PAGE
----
OCTOBER 7, 2009
Corus's Condo Assets Look Primed to Rebound Someday; FDIC Approves Sale
By NICK TIMIRAOS, Wall Street Journal
Barry Sternlicht's Starwood Capital Group has a relatively straightforward game plan for the distressed condo assets of Corus Bank that he is set to buy in a closely watched federal auction: wait until the market recovers.
The deal, announced Tuesday evening by the Federal Deposit Insurance Corp., hands Starwood and its investor partners the Corus portfolio of 112 construction loans, more than two-thirds of which are in default or are in foreclosure. Starwood will have to decide how to deal with the troubled projects and their developers as well as those headed for default.
Mr. Sternlicht is under no pressure to move quickly. The FDIC structured the deal to discourage the winning bidder from "flipping" individual commercial real-estate loans and assets to vulture investors or individual borrowers. Instead, the deal gives added incentives for the winning bidder to manage assets and reduce debt.
The FDIC's offer of zero-percent financing means that "you can afford to hold these properties and sell them at the right pace in difficult markets," Mr. Sternlicht said in an interview.
Starwood and private-equity firm TPG made the winning bid of about $2.77 billion for the Corus assets, which was about 20% higher than competing offers, according to people familiar with the matter. Those assets have a face value of $5 billion, but many of the condo projects funded by Corus face varying degrees of distress.
The FDIC is providing financing and taking a 60% equity stake in the Starwood partnership. As a result, Starwood's upfront equity stake comes to $554 million. The FDIC is also offering up to $1 billion over the next five years for any unfunded commitments, construction overruns, and carrying costs for bank-owned inventory. The investors would have to pay off any of that debt, plus $1.38 billion in debt issued by the FDIC, before they can begin collecting on their investment.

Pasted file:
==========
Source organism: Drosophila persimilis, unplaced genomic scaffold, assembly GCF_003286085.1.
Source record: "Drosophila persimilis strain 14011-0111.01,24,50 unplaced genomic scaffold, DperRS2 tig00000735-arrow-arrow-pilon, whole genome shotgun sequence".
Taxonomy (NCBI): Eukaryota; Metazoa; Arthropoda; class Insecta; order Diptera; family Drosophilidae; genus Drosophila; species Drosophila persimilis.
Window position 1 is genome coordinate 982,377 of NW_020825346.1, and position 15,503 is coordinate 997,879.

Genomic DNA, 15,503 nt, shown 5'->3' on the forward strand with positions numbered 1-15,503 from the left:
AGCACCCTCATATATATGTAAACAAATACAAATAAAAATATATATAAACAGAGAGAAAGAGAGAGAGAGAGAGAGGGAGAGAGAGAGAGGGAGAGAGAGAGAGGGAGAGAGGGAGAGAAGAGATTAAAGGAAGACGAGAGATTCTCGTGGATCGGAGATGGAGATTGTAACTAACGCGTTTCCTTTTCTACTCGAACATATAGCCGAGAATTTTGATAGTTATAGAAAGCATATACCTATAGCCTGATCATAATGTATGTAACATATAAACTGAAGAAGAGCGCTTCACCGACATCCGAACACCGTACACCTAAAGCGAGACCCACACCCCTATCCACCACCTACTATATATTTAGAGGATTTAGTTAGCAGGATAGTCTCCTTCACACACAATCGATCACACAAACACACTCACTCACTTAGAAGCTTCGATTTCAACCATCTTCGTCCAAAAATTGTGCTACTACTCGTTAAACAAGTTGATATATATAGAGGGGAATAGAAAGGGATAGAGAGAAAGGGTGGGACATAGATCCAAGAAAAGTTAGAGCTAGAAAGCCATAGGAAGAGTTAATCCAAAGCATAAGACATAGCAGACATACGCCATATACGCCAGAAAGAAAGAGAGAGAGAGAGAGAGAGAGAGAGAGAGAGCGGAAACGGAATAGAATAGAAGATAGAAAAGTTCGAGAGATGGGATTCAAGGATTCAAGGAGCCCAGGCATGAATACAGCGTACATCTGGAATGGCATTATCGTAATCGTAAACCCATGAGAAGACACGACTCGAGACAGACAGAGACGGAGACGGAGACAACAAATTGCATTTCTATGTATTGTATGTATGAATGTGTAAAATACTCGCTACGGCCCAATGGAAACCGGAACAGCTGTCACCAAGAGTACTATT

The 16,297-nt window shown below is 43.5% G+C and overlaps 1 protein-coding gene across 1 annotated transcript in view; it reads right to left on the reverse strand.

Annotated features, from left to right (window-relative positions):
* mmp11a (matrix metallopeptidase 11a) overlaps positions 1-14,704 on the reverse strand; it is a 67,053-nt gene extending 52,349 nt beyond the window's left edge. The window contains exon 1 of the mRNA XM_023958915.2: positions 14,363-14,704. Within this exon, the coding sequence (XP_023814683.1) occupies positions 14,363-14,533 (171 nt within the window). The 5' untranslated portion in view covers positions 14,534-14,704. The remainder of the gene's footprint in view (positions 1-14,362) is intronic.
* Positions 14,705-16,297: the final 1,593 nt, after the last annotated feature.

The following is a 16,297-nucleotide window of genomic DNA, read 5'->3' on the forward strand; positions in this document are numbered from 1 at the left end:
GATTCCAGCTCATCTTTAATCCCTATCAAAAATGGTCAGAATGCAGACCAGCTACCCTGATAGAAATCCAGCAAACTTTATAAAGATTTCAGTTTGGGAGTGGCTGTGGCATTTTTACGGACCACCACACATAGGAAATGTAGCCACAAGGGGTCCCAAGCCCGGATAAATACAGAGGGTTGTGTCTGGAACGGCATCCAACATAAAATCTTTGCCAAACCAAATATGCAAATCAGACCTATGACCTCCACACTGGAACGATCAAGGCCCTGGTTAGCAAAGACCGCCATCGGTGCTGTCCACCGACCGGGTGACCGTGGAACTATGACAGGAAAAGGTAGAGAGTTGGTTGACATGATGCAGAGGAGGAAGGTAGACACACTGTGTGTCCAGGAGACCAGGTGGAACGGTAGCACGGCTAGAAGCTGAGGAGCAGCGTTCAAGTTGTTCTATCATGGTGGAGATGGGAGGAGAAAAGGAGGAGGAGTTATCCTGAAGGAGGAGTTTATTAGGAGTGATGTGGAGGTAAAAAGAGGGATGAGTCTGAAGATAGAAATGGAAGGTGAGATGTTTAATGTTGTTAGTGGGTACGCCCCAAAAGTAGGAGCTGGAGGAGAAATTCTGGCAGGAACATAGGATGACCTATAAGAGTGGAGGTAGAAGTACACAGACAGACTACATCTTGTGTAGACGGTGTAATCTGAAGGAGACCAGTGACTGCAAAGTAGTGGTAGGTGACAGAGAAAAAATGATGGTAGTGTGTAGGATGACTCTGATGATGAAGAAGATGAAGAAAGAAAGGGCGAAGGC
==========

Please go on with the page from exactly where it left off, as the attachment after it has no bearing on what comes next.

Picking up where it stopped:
The Starwood-led consortium includes private-equity firms W.L. Ross & Co. and Perry Capital LLC and beat out seven other bids, including those from investors Colony Capital LLC and New York developer Related Cos. Barclays Capital advised the FDIC on the auction.
"This is not about making a quick sale or a quick flip. This is about serving as an appropriate steward for the capital of the FDIC," said Harrison LeFrak, a principal of the LeFrak Organization, a developer with a small stake in the investor group.
Corus assets include luxury-condo projects in the hardest-hit housing markets in California, South Florida and Las Vegas. Some of those areas are seen as strong growth markets over the long term, and many will have little new construction coming online over the next few years.
"In years three, four and five, there won't be any more new condos being built in these markets and you'll be one of the few guys with new inventory," Mr. Sternlicht said.
In South Florida, where Corus had some 16 condo loans at the end of June, the Starwood-led consortium could leapfrog other developers that have been sidelined during the credit crunch. "There's a symbolic changing of the guards in terms of who is the most powerful entity in Miami's condo market," says Peter Zalewski of Condo Vultures LLC.
Starwood, founded by Mr. Sternlicht in 1991, is positioning itself to emerge as a major force in the world of distressed real estate. It has closed a $2 billion private-equity fund to buy distressed hotel assets and recently took a real-estate investment trust public, raising an additional $950 million that will be investing in distressed commercial real-estate loans and securities.
Chicago-based Corus was seized by federal regulators last month and another Chicago bank, MB Financial Inc., agreed to assume $6.6 billion in deposits from the bank. The FDIC has estimated that the Corus failure will cost its insurance fund about $1.7 billion.
The fate of Corus's borrowers remains to be determined in the coming months, as Starwood decides which loans it may extend, and where it will pursue foreclosure. Empty or unfinished developments, for example, might be converted to rental buildings until the market recovers.
Write to Nick Timiraos at email@example.com